LGBTQ+ community concerns about finances

LGBTQ+ respondents to a Bank Ireland study showed less confidence and resilience in managing their finances.

Less than half of LGBTQ+ people say they feel confident about their financial situation in the next 12 months.

In a survey, commissioned by Bank of Ireland and conducted by Red C, questions relating to financial resilience were put to a nationally representative sample of the general public aged 18+ with 12% of those who responded identifying as being from the LGBTQ+ community and the remainder identifying as heterosexual.

“LGBTQ+ individuals disproportionately face financial challenges, which significantly impacts their overall wellbeing”

44% of LGBTQ+ respondents said they “feel confident about financial situation in next 12 months” – this was 48% for heterosexual respondents. 

59% of the LGBTQ+ community said they were “confident that they would have the funds to cover an unexpected day-to-day expense such as a car breakdown or the repair or replacement of a household item” – this was 62% for heterosexual respondents.

When asked about their ability to raise funds to cover an unexpected bill, both groups were confident that they could raise ‘any funds’ (95%). However, while 29% of heterosexual respondents said they could raise more than €3,000 in a month this figure fell to 25% for LGBTQ+ respondents.

Opening up on personal finances

Bank of Ireland will host a series of Financial Wellbeing workshops with Outhouse LGBTQ+ Centre in September.  In advance of the workshops, Outhouse will provide training to the Financial Wellbeing team that will cover the LGBTQ+ essentials; a comprehensive understanding of the community, the issues the community faces, and the impact of advancing awareness.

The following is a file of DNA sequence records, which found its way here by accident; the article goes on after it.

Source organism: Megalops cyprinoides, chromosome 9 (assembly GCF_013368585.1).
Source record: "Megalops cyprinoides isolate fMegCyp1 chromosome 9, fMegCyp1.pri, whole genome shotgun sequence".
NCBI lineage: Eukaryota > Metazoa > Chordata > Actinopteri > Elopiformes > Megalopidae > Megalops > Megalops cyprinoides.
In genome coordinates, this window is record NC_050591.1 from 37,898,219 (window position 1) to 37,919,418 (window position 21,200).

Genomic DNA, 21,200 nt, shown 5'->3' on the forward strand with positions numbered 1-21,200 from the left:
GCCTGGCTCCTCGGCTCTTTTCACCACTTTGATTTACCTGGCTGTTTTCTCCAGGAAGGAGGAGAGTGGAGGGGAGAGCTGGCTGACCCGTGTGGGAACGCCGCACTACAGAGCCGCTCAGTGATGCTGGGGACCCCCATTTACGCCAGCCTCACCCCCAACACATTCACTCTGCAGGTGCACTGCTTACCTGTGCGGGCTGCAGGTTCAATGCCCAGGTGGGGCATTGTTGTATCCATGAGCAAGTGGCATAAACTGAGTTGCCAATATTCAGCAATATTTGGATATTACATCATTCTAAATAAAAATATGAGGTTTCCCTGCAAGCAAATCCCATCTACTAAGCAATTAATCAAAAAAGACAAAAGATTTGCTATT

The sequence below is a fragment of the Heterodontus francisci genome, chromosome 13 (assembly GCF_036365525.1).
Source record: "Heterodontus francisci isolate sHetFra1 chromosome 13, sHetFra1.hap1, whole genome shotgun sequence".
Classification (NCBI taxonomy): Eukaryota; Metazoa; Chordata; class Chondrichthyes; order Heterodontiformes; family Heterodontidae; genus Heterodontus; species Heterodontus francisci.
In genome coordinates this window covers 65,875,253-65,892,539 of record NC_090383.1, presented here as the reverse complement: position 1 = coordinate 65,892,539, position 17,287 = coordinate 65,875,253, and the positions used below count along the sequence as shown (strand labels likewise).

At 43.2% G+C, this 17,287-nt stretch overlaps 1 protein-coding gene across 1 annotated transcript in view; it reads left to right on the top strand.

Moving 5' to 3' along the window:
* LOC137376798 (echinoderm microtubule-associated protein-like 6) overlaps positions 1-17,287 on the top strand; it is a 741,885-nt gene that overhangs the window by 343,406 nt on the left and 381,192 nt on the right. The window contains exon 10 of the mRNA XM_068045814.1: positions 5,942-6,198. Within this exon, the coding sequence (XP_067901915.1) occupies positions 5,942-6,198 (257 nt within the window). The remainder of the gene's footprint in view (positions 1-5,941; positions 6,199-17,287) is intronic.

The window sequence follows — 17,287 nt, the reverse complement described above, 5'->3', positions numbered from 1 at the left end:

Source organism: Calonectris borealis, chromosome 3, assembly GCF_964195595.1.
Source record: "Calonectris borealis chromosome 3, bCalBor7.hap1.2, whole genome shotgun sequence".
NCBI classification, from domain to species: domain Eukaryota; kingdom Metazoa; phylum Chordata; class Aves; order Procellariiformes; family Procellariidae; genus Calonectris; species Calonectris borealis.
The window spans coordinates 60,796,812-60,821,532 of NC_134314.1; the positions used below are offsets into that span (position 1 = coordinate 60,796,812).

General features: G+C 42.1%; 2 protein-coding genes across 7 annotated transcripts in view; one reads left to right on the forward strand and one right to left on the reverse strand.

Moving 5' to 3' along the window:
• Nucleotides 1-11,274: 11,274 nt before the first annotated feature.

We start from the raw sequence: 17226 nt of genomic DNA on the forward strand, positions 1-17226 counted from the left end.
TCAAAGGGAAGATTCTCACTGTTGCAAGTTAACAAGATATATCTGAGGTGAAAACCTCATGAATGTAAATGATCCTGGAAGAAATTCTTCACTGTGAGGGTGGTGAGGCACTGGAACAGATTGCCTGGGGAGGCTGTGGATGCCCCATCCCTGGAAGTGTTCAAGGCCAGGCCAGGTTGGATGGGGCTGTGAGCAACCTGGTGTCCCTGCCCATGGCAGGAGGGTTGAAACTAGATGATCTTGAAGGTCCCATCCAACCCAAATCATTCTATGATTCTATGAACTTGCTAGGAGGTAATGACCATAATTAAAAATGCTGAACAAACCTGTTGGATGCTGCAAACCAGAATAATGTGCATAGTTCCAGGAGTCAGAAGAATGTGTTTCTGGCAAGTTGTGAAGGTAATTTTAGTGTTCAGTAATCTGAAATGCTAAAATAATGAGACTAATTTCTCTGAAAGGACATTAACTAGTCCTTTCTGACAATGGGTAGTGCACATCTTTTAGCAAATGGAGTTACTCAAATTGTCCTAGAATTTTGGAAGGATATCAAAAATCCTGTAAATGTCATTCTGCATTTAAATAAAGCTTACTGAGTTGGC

“It is clear that financial confidence around certain topics is low in LGBTQ+ groups, an issue which needs to be addressed”

“Different demographics face different challenges when it comes to their financial wellbeing,” explained Aine McCleary, chief customer officer, Bank of Ireland.

“As part of our financial wellbeing strategy we have looked at the specific challenges younger people, women, or more vulnerable members of society may face. We recently conducted research to better understand the financial resilience and supports needed by the LGBTQ+ community. While our research shows some positive signs, it is clear that financial confidence around certain topics is low in LGBTQ+ groups, an issue which needs to be addressed. Some specific factors, including a slightly elevated reliance on credit cards to cover unexpected expenses are also noteworthy.

When it came to other sources of funds, the responses between the groups were more varied. A loan from family and friends was the second largest source of funds after savings, at 39% for LGBTQ+ respondents compared with 29% for heterosexual respondents. LGBTQ+ respondents were also more likely to source the funds from a credit card (23% vs 17%), a loan from a bank (22% vs 17%) or from selling things they own (25% vs 20%).